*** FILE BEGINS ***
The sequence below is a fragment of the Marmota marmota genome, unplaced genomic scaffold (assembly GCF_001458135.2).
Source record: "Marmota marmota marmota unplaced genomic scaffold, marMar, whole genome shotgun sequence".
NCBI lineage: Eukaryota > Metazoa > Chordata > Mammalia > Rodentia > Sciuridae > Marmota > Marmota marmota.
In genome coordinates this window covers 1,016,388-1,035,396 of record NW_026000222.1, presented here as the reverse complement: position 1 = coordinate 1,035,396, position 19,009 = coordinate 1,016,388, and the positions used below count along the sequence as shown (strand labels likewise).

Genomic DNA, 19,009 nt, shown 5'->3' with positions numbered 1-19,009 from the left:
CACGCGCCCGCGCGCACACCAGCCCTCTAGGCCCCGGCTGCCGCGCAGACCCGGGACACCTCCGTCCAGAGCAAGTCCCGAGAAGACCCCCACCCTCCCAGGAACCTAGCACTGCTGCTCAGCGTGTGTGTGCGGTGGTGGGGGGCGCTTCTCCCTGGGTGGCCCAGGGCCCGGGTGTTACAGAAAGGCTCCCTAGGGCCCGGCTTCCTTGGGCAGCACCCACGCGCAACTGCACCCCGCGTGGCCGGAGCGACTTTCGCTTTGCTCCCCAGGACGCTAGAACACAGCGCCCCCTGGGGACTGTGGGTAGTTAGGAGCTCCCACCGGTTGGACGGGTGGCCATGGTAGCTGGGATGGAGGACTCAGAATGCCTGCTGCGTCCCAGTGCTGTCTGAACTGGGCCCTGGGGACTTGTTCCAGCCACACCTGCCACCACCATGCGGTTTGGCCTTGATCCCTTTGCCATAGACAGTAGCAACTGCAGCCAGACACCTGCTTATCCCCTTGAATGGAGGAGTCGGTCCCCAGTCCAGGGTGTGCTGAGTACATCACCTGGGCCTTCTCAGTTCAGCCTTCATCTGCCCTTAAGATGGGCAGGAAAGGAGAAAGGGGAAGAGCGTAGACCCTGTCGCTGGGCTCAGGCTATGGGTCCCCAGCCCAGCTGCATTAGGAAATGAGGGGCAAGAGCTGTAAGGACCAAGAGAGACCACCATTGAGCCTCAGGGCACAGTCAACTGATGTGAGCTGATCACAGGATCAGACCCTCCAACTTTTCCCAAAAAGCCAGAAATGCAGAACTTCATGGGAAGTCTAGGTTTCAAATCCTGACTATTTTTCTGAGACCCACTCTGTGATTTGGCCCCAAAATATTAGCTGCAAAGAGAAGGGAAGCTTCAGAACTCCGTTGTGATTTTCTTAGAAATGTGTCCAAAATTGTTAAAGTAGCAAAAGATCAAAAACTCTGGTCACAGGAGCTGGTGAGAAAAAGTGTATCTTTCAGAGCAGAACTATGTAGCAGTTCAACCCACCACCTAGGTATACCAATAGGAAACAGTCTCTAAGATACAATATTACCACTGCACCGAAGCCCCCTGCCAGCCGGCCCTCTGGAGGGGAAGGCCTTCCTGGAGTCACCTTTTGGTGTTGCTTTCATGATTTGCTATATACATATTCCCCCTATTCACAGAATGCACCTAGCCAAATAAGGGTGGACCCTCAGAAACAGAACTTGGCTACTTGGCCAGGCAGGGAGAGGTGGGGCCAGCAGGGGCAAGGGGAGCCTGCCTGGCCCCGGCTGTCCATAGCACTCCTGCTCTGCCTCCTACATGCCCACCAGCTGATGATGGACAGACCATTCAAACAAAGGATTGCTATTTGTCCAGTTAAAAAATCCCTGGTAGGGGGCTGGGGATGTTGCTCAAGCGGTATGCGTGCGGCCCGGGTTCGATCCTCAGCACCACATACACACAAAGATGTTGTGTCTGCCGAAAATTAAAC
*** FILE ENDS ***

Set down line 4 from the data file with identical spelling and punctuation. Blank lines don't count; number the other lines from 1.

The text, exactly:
In genome coordinates this window covers 1,016,388-1,035,396 of record NW_026000222.1, presented here as the reverse complement: position 1 = coordinate 1,035,396, position 19,009 = coordinate 1,016,388, and the positions used below count along the sequence as shown (strand labels likewise).